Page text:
Of course, fear of having a heart attack is just one type of feared outcome. For some, simply the possibility of having a panic attack is enough. For others, the possibility that they may die, collapse, or faint, or even simply be publicly embarrassed is enough to drive the fear. In essence, it only matters that experience of bodily sensations, is connected to a sufficiently feared consequence. So that for e.g., a rapidly increasing heart rate (or other bodily experience connected to the threat response) comes to mean that the person will collapse, die, be embarrassed or otherwise reach an unacceptable outcome. The cycle is maintained by attempts to escape or avoid our own naturally occurring responses to threat leading, paradoxically, to them being activated.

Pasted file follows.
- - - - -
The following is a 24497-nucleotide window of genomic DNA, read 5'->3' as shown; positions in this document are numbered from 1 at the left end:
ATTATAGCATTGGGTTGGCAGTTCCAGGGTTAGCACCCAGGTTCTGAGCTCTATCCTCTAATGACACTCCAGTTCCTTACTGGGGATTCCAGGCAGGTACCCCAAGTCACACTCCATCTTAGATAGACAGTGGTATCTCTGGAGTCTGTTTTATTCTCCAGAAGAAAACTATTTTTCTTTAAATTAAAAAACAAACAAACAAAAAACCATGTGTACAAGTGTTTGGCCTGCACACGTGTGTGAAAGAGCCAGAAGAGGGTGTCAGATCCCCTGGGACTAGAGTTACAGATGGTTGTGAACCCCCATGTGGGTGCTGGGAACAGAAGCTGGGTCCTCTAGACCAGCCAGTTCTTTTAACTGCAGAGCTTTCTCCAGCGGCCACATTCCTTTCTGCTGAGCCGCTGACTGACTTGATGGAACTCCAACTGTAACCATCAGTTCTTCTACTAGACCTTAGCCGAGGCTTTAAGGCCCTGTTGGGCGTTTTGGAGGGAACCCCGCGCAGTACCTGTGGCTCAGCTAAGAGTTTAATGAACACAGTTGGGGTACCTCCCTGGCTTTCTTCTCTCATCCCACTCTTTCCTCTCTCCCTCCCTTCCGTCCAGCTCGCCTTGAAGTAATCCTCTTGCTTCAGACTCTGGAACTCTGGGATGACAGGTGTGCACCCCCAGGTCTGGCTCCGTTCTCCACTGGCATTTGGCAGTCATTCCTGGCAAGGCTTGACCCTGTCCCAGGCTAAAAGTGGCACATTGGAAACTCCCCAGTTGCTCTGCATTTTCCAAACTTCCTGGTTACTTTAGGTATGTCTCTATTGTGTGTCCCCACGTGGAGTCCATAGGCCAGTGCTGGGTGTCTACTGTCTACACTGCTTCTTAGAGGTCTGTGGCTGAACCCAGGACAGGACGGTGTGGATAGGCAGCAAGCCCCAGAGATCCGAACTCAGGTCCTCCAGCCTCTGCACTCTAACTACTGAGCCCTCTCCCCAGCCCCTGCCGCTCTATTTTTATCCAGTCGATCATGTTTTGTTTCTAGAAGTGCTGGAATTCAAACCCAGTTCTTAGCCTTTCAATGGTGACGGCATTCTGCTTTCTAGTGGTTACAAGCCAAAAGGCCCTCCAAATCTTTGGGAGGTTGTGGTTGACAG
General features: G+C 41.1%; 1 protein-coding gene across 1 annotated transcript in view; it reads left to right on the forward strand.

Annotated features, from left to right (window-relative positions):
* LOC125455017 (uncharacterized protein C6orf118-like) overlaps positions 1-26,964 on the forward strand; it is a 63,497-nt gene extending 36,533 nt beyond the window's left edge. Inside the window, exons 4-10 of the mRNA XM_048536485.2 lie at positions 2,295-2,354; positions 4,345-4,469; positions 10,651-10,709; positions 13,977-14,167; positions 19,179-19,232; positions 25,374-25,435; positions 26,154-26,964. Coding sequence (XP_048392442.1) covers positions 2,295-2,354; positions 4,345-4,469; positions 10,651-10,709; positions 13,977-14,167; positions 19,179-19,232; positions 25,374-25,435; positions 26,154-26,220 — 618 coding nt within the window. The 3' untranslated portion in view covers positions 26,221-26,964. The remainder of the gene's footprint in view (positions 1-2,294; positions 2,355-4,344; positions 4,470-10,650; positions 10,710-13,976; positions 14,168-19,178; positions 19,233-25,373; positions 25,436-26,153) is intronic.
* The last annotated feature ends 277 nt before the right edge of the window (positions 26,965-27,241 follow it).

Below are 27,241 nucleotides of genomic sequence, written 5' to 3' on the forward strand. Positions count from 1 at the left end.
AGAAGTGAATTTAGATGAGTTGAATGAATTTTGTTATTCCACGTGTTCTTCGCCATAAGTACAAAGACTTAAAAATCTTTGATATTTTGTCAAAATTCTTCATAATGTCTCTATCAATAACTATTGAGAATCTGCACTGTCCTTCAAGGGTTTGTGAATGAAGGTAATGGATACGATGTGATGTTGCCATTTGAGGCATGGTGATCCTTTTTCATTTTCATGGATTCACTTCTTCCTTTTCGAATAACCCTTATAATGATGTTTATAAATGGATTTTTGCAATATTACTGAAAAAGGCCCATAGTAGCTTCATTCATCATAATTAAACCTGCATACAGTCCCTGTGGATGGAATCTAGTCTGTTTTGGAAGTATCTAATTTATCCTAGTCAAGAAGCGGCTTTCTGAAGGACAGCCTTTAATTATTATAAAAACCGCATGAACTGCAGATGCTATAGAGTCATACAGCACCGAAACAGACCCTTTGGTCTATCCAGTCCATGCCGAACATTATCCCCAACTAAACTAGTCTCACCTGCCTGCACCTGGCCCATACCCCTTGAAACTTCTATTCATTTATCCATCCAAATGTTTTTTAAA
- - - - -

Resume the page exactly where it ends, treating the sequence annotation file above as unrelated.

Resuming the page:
In short...if you fear your body's threat response being activated, your body's threat response will be activated, creating a cycle.
How to break the cycle...
Now we know that it our fear of own body's response to fear that is driving our panic attack there are things we can do to break the cycle. The first is reminding ourselves that our experiences are normal & cannot harm us*.
*learning to recognise what is normal for us is important. If you are experiencing a new sensation, such as pain in the chest, for the first time, it is important to be checked by a medical professional.